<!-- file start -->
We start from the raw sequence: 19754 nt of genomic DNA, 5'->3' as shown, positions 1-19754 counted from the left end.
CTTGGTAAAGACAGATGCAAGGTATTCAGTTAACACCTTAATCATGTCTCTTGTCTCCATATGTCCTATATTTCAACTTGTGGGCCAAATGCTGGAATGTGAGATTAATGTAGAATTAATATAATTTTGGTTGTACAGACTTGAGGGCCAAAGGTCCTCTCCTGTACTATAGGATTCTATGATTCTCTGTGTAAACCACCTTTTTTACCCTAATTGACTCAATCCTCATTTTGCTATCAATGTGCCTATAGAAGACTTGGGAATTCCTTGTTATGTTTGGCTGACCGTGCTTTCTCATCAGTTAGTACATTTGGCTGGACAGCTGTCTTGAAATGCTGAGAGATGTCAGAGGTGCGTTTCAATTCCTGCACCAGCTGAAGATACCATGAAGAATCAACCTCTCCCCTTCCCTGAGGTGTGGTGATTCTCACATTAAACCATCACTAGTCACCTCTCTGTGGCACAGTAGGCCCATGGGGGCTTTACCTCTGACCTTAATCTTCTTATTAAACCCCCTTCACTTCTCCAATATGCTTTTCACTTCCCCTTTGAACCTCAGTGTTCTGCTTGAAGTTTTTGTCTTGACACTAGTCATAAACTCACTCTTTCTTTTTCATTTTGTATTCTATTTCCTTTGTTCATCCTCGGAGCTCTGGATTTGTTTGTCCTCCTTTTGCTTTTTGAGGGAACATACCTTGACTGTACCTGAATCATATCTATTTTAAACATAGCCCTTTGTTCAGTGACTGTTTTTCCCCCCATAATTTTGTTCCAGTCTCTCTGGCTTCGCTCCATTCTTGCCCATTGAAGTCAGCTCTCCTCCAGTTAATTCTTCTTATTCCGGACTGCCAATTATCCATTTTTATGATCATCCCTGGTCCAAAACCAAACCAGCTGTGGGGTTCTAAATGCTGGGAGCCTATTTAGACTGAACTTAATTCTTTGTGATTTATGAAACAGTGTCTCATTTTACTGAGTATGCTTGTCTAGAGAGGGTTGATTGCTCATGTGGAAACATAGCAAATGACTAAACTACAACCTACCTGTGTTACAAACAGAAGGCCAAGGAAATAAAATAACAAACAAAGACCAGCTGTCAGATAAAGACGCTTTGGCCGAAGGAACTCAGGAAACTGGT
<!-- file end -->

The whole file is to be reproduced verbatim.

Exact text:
We start from the raw sequence: 19754 nt of genomic DNA, 5'->3' as shown, positions 1-19754 counted from the left end.
CTTGGTAAAGACAGATGCAAGGTATTCAGTTAACACCTTAATCATGTCTCTTGTCTCCATATGTCCTATATTTCAACTTGTGGGCCAAATGCTGGAATGTGAGATTAATGTAGAATTAATATAATTTTGGTTGTACAGACTTGAGGGCCAAAGGTCCTCTCCTGTACTATAGGATTCTATGATTCTCTGTGTAAACCACCTTTTTTACCCTAATTGACTCAATCCTCATTTTGCTATCAATGTGCCTATAGAAGACTTGGGAATTCCTTGTTATGTTTGGCTGACCGTGCTTTCTCATCAGTTAGTACATTTGGCTGGACAGCTGTCTTGAAATGCTGAGAGATGTCAGAGGTGCGTTTCAATTCCTGCACCAGCTGAAGATACCATGAAGAATCAACCTCTCCCCTTCCCTGAGGTGTGGTGATTCTCACATTAAACCATCACTAGTCACCTCTCTGTGGCACAGTAGGCCCATGGGGGCTTTACCTCTGACCTTAATCTTCTTATTAAACCCCCTTCACTTCTCCAATATGCTTTTCACTTCCCCTTTGAACCTCAGTGTTCTGCTTGAAGTTTTTGTCTTGACACTAGTCATAAACTCACTCTTTCTTTTTCATTTTGTATTCTATTTCCTTTGTTCATCCTCGGAGCTCTGGATTTGTTTGTCCTCCTTTTGCTTTTTGAGGGAACATACCTTGACTGTACCTGAATCATATCTATTTTAAACATAGCCCTTTGTTCAGTGACTGTTTTTCCCCCCATAATTTTGTTCCAGTCTCTCTGGCTTCGCTCCATTCTTGCCCATTGAAGTCAGCTCTCCTCCAGTTAATTCTTCTTATTCCGGACTGCCAATTATCCATTTTTATGATCATCCCTGGTCCAAAACCAAACCAGCTGTGGGGTTCTAAATGCTGGGAGCCTATTTAGACTGAACTTAATTCTTTGTGATTTATGAAACAGTGTCTCATTTTACTGAGTATGCTTGTCTAGAGAGGGTTGATTGCTCATGTGGAAACATAGCAAATGACTAAACTACAACCTACCTGTGTTACAAACAGAAGGCCAAGGAAATAAAATAACAAACAAAGACCAGCTGTCAGATAAAGACGCTTTGGCCGAAGGAACTCAGGAAACTGGT